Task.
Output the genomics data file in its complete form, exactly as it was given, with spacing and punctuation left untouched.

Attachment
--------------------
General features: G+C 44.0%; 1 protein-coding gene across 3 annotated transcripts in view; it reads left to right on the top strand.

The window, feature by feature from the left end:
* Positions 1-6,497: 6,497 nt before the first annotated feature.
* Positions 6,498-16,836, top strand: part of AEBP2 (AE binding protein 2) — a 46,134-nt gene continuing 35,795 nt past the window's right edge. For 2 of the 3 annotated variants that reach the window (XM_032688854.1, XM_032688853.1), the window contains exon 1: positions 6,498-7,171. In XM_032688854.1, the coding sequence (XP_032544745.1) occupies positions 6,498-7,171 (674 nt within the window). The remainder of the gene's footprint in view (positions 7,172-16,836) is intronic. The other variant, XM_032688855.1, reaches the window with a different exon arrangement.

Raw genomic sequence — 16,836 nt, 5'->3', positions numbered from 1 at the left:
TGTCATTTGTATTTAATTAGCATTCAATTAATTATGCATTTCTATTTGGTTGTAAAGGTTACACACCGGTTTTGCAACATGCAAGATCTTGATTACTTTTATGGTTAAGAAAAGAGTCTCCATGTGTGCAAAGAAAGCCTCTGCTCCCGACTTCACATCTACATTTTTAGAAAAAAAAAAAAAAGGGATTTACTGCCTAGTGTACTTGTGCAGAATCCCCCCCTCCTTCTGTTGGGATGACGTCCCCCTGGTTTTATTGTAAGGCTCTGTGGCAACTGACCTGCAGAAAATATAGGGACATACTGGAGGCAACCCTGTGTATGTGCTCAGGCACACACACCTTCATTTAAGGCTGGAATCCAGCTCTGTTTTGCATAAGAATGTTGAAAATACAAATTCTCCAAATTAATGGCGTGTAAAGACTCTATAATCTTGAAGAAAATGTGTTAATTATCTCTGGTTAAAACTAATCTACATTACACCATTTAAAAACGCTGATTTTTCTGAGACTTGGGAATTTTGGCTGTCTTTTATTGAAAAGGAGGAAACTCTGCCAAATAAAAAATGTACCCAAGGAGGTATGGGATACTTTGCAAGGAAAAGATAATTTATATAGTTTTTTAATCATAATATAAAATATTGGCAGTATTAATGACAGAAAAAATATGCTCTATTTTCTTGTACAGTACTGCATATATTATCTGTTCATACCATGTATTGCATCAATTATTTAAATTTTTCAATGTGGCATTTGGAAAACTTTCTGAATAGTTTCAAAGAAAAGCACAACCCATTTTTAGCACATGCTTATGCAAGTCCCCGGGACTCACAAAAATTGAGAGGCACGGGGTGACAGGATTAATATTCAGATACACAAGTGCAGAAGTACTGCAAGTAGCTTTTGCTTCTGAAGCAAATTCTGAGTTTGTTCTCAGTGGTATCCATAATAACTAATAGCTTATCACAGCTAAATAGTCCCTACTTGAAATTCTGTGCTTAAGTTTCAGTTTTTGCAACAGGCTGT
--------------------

General features: G+C 44.0%; 1 protein-coding gene across 3 annotated transcripts in view; it reads left to right on the top strand.

The window, feature by feature from the left end:
* Positions 1-6,497: 6,497 nt before the first annotated feature.
* Positions 6,498-16,836, top strand: part of AEBP2 (AE binding protein 2) — a 46,134-nt gene continuing 35,795 nt past the window's right edge. For 2 of the 3 annotated variants that reach the window (XM_032688854.1, XM_032688853.1), the window contains exon 1: positions 6,498-7,171. In XM_032688854.1, the coding sequence (XP_032544745.1) occupies positions 6,498-7,171 (674 nt within the window). The remainder of the gene's footprint in view (positions 7,172-16,836) is intronic. The other variant, XM_032688855.1, reaches the window with a different exon arrangement.

Raw genomic sequence — 16,836 nt, 5'->3', positions numbered from 1 at the left:
TGTCATTTGTATTTAATTAGCATTCAATTAATTATGCATTTCTATTTGGTTGTAAAGGTTACACACCGGTTTTGCAACATGCAAGATCTTGATTACTTTTATGGTTAAGAAAAGAGTCTCCATGTGTGCAAAGAAAGCCTCTGCTCCCGACTTCACATCTACATTTTTAGAAAAAAAAAAAAAAGGGATTTACTGCCTAGTGTACTTGTGCAGAATCCCCCCCTCCTTCTGTTGGGATGACGTCCCCCTGGTTTTATTGTAAGGCTCTGTGGCAACTGACCTGCAGAAAATATAGGGACATACTGGAGGCAACCCTGTGTATGTGCTCAGGCACACACACCTTCATTTAAGGCTGGAATCCAGCTCTGTTTTGCATAAGAATGTTGAAAATACAAATTCTCCAAATTAATGGCGTGTAAAGACTCTATAATCTTGAAGAAAATGTGTTAATTATCTCTGGTTAAAACTAATCTACATTACACCATTTAAAAACGCTGATTTTTCTGAGACTTGGGAATTTTGGCTGTCTTTTATTGAAAAGGAGGAAACTCTGCCAAATAAAAAATGTACCCAAGGAGGTATGGGATACTTTGCAAGGAAAAGATAATTTATATAGTTTTTTAATCATAATATAAAATATTGGCAGTATTAATGACAGAAAAAATATGCTCTATTTTCTTGTACAGTACTGCATATATTATCTGTTCATACCATGTATTGCATCAATTATTTAAATTTTTCAATGTGGCATTTGGAAAACTTTCTGAATAGTTTCAAAGAAAAGCACAACCCATTTTTAGCACATGCTTATGCAAGTCCCCGGGACTCACAAAAATTGAGAGGCACGGGGTGACAGGATTAATATTCAGATACACAAGTGCAGAAGTACTGCAAGTAGCTTTTGCTTCTGAAGCAAATTCTGAGTTTGTTCTCAGTGGTATCCATAATAACTAATAGCTTATCACAGCTAAATAGTCCCTACTTGAAATTCTGTGCTTAAGTTTCAGTTTTTGCAACAGGCTGT